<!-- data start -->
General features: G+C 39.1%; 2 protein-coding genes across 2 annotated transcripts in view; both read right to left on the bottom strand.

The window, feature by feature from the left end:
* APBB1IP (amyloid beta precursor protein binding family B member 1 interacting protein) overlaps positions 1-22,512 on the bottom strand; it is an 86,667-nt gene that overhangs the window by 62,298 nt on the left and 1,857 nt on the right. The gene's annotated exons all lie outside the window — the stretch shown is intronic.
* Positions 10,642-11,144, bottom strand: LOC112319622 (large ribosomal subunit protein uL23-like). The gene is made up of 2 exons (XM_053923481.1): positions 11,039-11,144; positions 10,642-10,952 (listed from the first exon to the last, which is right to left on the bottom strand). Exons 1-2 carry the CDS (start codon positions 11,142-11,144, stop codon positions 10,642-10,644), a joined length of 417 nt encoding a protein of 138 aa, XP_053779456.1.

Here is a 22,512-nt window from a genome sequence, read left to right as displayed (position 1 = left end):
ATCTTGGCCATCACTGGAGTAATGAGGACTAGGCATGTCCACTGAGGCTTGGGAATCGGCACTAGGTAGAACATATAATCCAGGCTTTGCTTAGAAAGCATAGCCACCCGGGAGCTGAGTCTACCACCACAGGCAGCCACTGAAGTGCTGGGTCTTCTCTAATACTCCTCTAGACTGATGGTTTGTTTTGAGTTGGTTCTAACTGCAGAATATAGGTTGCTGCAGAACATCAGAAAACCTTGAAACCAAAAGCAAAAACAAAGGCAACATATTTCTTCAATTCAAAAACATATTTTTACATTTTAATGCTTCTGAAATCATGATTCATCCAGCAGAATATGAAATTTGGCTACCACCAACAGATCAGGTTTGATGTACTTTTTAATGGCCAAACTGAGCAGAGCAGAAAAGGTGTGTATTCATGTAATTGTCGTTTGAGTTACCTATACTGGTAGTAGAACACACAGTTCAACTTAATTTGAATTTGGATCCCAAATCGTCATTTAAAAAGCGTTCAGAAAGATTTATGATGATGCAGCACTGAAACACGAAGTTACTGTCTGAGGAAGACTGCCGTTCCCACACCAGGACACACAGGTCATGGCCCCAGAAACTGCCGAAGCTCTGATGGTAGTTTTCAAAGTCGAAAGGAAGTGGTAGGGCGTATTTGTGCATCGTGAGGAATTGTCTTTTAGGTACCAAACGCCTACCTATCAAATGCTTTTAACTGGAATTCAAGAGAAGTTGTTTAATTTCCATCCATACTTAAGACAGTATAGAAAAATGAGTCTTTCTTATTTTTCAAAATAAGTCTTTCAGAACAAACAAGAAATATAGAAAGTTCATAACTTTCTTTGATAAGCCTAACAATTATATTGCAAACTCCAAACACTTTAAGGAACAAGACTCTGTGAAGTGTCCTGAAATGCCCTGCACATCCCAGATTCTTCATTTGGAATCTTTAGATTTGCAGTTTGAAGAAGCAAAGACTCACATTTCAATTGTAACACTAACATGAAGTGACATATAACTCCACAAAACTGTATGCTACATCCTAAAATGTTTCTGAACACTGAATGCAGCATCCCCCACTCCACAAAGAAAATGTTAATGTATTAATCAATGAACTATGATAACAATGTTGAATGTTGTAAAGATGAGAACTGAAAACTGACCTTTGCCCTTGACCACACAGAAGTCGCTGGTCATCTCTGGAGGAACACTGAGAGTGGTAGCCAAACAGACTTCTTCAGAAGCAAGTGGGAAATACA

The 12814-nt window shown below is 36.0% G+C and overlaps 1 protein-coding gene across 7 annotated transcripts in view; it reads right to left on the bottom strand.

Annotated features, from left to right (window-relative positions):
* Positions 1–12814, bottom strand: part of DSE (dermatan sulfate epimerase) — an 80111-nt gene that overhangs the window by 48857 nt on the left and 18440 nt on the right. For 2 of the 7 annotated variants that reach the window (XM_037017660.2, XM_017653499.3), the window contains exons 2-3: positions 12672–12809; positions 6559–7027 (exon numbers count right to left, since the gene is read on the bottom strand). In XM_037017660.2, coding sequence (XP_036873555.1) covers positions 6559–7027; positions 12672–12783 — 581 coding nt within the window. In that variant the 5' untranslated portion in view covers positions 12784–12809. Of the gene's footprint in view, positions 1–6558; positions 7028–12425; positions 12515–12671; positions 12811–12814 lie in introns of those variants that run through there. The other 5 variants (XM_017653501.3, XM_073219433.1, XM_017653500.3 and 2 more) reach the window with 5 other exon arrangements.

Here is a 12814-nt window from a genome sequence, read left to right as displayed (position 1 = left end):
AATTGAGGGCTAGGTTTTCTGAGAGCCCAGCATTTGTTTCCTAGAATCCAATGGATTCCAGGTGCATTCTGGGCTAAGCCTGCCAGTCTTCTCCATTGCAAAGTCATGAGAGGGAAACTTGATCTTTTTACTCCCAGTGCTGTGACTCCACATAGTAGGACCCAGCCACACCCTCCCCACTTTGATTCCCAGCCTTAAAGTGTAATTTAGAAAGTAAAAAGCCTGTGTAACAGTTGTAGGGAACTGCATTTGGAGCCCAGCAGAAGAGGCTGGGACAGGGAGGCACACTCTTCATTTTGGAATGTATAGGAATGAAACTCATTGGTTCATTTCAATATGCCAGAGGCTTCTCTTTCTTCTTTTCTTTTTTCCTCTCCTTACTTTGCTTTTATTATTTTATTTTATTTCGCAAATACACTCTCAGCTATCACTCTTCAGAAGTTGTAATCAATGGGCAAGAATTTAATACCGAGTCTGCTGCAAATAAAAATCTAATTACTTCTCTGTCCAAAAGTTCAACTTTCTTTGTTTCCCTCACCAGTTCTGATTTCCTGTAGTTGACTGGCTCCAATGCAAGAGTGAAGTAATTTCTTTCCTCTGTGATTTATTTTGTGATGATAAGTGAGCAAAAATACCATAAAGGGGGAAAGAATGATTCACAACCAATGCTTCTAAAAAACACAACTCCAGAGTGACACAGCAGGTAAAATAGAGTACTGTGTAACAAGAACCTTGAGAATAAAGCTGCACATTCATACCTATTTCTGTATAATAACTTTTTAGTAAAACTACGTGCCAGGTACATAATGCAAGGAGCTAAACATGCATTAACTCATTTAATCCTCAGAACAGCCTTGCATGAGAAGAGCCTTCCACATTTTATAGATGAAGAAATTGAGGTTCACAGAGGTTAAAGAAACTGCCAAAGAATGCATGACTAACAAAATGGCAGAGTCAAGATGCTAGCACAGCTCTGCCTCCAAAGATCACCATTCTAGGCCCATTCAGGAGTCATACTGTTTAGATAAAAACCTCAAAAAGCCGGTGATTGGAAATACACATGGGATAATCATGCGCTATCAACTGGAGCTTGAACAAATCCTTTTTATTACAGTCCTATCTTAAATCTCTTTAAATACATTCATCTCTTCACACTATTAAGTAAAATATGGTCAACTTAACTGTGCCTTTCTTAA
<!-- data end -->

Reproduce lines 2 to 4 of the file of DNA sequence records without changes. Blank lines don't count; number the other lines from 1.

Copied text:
The window, feature by feature from the left end:
* APBB1IP (amyloid beta precursor protein binding family B member 1 interacting protein) overlaps positions 1-22,512 on the bottom strand; it is an 86,667-nt gene that overhangs the window by 62,298 nt on the left and 1,857 nt on the right. The gene's annotated exons all lie outside the window — the stretch shown is intronic.
* Positions 10,642-11,144, bottom strand: LOC112319622 (large ribosomal subunit protein uL23-like). The gene is made up of 2 exons (XM_053923481.1): positions 11,039-11,144; positions 10,642-10,952 (listed from the first exon to the last, which is right to left on the bottom strand). Exons 1-2 carry the CDS (start codon positions 11,142-11,144, stop codon positions 10,642-10,644), a joined length of 417 nt encoding a protein of 138 aa, XP_053779456.1.